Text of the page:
IF that scruffy yellow Reliant three-wheeler was the most iconic vehicle in the history of TV comedy, Delboy’s other motorised co-star in Only Fools and Horses ran it a close second.
It was an extraordinary garish lime-green Ford Capri, famously dubbed the Pratmobile by Del’s brother Rodney, that cruised the streets of Peckham for a couple of episodes.
Delboy (actor David Jason) called it a Ghia – in fact, it was a 1980 2-litre ‘S’ model – and the car, complete with tiger fur interior, fluffy dice, a bevy of spotlights and pink aerials, went under the hammer when Coys auctioneers staged their Autosport International show at the NEC, Birmingham.
Or rather it didn’t. Despite all the advance hullabaloo, the Capri echoed Delboy’s spectacular under-achievements and failed to reach its reserve, although the auctioneers have since said there were hopes that a post-sale deal could be agreed.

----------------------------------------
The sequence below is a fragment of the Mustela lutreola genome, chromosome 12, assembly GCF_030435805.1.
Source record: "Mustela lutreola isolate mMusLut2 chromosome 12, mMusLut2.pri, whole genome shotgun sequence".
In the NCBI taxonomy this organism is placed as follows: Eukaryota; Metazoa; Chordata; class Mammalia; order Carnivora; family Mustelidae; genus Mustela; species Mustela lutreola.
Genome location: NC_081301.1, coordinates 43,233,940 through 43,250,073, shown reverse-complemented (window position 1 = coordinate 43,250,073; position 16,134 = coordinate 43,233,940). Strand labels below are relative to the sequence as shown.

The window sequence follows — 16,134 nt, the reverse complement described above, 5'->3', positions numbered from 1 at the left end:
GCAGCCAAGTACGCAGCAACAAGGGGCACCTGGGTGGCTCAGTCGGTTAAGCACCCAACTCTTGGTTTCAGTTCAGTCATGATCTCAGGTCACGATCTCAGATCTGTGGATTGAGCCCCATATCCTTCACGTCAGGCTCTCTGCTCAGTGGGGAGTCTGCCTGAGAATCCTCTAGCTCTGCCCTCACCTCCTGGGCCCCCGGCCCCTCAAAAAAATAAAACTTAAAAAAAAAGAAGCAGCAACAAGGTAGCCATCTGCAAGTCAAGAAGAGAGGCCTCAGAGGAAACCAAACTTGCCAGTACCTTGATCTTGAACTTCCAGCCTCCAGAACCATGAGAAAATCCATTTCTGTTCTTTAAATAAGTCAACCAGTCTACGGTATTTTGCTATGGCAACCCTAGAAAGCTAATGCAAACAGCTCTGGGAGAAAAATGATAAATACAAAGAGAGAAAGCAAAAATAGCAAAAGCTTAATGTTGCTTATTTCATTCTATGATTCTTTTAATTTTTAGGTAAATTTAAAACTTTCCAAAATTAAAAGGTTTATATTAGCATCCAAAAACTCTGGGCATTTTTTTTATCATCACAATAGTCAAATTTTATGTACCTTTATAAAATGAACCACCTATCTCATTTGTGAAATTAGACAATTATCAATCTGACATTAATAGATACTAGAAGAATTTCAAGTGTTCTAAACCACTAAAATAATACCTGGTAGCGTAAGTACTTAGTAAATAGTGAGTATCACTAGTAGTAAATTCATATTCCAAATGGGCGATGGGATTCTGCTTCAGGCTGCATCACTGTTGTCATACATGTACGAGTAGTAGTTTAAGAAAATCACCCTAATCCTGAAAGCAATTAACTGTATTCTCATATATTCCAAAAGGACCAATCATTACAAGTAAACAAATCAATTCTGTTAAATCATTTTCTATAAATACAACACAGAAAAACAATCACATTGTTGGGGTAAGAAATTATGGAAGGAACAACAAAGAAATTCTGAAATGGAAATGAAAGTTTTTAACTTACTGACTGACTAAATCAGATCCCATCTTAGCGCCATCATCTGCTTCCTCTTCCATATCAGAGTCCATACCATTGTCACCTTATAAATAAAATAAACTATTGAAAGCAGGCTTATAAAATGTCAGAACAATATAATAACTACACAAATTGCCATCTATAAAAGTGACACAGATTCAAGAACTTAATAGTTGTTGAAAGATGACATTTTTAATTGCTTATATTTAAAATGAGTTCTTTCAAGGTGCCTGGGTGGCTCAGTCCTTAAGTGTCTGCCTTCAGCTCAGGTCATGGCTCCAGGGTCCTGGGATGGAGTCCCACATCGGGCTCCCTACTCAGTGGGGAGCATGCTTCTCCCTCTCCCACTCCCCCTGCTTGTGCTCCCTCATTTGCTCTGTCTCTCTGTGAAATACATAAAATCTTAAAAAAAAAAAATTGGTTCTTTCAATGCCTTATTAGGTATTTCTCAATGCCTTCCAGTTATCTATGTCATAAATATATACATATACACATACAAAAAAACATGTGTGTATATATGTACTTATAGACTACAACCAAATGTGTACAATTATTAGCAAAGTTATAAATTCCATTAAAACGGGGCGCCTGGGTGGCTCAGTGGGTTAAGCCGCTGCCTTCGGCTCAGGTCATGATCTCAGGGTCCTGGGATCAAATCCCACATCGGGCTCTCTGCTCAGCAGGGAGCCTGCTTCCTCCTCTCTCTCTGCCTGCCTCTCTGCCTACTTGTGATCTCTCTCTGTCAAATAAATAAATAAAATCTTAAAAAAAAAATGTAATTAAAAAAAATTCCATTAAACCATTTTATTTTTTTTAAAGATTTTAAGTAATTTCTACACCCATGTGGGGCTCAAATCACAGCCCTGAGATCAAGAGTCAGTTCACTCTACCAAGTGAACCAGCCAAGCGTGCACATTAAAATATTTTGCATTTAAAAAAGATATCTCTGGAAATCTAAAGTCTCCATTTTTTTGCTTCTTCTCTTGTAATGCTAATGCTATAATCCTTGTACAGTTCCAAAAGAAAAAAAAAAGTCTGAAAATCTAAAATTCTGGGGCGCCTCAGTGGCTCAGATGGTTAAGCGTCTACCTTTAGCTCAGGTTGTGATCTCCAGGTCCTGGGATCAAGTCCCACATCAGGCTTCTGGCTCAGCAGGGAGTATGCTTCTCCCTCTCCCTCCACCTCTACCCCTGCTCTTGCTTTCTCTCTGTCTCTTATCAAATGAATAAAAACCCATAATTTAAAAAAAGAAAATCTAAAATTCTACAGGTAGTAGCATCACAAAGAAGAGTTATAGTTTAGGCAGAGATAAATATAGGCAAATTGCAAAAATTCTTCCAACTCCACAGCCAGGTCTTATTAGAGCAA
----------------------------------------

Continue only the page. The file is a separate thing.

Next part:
The car came with a letter of authenticity and paperwork confirming its colourful history. It was bought by its current owner in 1998 for a reported £400 from MGM Cars of Elstree Studios, regular suppliers of vehicles for TV and film use.
For the past 15 years the Capri has been kept in store and brought out only occasionally for private or fund-raising publicity events.
So well-known was the Delboy car that Corgi even made a model of it, showing the same CCR 412W registration.
The sale’s other top-of-the-bill lot with a glamorous pedigree was a Rolls-Royce Silver Shadow that had belonged to rock superstar Freddie Mercury. It had been bought for his personal use by his management company in 1979.
Freddie used the Shadow until his death in November 1991 and it has remained with his family ever since. It was last used for the premiere of the Queen musical ‘We Will Rock You’ in 2002, and has covered minimal mileage since.
The classic 62,000-mile limo has a 6.75-litre V8 engine and features include grey leather, wood trim, electric windows, automatic gearbox, a car phone and radio cassette player.
The Roller did find a buyer in the shape of an anonymous Russian businessman, who shelled out £74,000, way above its guide price of £9,000-£11,000.